Will TV viewership of the 2013 Major League Baseball All-Star Game on Tuesday continue downward or, with some brisk pace and spark, will video watchers be greeted with action that boosts the rating, wonders Grumpy Editor.
Last year’s game was the least-watched All-Star Game on record, drawing 10.9 million viewers, down from 11 million in 2011.
A key factor triggering yawns and causing viewers to switch to other channels appears to be the ever-growing relaxed pace of the game that originated before the American Civil War (1861-1865) as rounders, played on sandlots.
The front-page feature by Steve Moyer in the Wall Street Journal’s Friday Arena section notes: “By WSJ calculations, a baseball fan will see 17 minutes and 58 seconds of action over the course of a three-hour game.”
The almost 18 minutes of action, emphasizes Moyer, includes balls in play, attempts on stolen bases, wild pitches, trotting batters such as with home runs, pickoff throws and walks.
To those, Grumpy Editor adds other contributions to the game's slower pace and inaction just focusing on the batter --- stepping (after a pitch) far out of the batter’s box (including a circuitous route walking behind the umpire to get back to the plate), practice swings before and between pitches, spitting, tapping dirt from shoes, adjusting batting gloves after every pitch and calling time.
Pitchers, too, slow the game. Adjusting cap after every pitch, long staring in to catchers, walking around the mound and picking up the rosin bag, and tossing several times to a base, hoping to nail a runner.
Will the pace tick up this year? Stay tuned.
More 'Buy America' sought; CNBC: Nevada slips
After the June employment report, Senate Majority Leader Harry Reid (D., Nev.), in a news release from his hometown of Searchlight, Nev., declared, "We need to continue advancing policies that spur growth and create jobs. It's time for Republicans to let go of their failed austerity policies that weigh down our economy and prevent a speedier recovery. We simply can't cut our way to prosperity. “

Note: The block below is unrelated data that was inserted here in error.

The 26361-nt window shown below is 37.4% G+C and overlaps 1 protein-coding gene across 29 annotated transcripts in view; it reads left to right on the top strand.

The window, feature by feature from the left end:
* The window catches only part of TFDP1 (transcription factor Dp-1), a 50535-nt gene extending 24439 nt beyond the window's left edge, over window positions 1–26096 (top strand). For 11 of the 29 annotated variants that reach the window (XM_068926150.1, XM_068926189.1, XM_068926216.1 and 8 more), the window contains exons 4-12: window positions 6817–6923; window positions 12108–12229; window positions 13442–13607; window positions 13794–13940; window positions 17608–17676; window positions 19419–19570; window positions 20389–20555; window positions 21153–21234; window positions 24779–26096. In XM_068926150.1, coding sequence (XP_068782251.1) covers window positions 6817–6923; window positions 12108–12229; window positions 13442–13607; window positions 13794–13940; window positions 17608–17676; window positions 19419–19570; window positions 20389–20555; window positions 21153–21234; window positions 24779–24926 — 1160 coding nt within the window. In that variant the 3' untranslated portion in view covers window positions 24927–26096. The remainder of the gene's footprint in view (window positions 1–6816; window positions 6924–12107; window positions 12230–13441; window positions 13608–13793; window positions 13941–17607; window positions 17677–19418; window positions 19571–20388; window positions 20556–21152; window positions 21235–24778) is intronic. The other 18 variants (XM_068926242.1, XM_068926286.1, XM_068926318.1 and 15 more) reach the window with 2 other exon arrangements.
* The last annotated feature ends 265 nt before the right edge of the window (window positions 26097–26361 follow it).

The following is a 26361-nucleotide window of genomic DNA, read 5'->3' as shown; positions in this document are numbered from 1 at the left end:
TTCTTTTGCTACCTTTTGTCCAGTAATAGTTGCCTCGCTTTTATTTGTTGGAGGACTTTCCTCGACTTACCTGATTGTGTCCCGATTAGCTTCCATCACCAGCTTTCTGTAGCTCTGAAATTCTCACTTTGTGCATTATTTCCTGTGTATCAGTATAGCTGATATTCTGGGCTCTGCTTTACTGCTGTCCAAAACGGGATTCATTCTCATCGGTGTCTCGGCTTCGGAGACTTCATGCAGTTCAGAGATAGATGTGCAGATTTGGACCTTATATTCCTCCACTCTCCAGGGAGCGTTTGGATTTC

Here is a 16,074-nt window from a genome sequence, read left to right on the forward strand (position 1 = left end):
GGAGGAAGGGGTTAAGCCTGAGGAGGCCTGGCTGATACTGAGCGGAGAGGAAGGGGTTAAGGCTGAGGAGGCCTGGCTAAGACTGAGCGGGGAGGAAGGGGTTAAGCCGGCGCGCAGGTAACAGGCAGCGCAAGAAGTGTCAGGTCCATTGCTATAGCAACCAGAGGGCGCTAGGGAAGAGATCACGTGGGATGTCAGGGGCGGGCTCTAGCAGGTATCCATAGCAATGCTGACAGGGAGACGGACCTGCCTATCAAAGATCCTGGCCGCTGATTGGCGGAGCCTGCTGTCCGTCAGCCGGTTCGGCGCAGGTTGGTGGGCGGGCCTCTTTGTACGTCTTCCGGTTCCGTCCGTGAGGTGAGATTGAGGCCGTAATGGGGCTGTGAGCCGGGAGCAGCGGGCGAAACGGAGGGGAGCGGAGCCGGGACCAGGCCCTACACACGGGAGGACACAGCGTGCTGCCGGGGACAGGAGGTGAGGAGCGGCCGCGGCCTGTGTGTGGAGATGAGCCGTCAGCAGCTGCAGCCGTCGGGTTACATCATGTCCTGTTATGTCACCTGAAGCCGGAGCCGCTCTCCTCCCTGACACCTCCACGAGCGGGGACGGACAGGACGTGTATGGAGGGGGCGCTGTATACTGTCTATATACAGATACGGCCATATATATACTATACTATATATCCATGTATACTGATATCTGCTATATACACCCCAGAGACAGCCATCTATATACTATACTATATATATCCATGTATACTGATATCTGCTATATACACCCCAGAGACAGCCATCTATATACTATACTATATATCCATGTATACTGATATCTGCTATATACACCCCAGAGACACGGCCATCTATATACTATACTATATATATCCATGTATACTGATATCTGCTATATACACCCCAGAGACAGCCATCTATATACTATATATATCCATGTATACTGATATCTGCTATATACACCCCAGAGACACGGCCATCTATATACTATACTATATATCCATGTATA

A key way to hypo recovery and boost jobs is by pushing for more American-based jobs.
While Reid’s staff was preparing his “spur growth and create jobs” comment, Rob Hotakainen at McClatchy’s Washington Bureau developed a lengthy story on how the new San Francisco-Oakland Bay Bridge, set to open in two months, used 43,000 tons of steel --- from China, producing thousands of jobs away from U.S. shores.
Hotakainen mentioned that with 70,000 U.S. bridges needing repairs, John Garamendi (D., Calif.) wants Congress to pass more “Buy America” requirements, using more U.S.-made materials and creating more manufacturing jobs.
While imported steel (for the Bay Bridge) costs less, added Garamendi, “the (Chinese) steel had flaws, the welds had flaws and the end result was no money was saved.”
It should be pointed out that while the Senate majority leader seeks to “spur growth and create jobs,” Nevada --- the state Reid represents --- slipped to 46th place from 45th last year among “states for business,” reported Scott Cohn, CNBC senior correspondent.
“The Silver State,” said Cohn, “is still mired in the housing crisis, with the highest foreclosure rate in the nation. With the highest unemployment as well, it is no wonder Nevada finishes at the bottom of our economy category. It also finishes at the bottom for education, and near the bottom for quality of life and access to capital.”
In case you missed these…
Extraordinary non-stop coverage on cable news channels leading up to the "not guilty" verdict late Saturday in the George Zimmerman case in Florida --- and continuing over the weekend and today on MSNBC, CNN and HLN --- sidetracks follow-ups or updates on the Benghazi incident, turmoil in Egypt, fighting in Syria, IRS scandals, ObamaCare problems and conflicts/inactions in Congress as a long summer break looms…Not getting much play in key media is a piece in the military newspaper Stars and Stripes reporting the Pentagon is eyeing plans to eliminate danger pay for service members in up to 18 countries and five waterways around the world”…”saving about $120 million each year while taking a bite out of troops' salaries.”
Bad PR for journalists: A Pew Research Center study finds 27 percent of Americans say journalists contribute little or nothing to society’s well being. At the top of the list, 78 percent of those surveyed put the military contributing “a lot” to society’s well being…PC World’s August print edition will be its last after 30 years of publishing but it will continue as an online magazine…A Gallup poll shows television is the main source Americans turn to for news about current events (55 percent), leading the Internet (21 percent), newspapers/print publications (9 percent) and radio (6 percent)…Santa Ana, Calif.-based Orange County Register is expanding its reach to Los Angeles County where it plans an Aug. 19 start with the Long Beach Register, publishing six days week.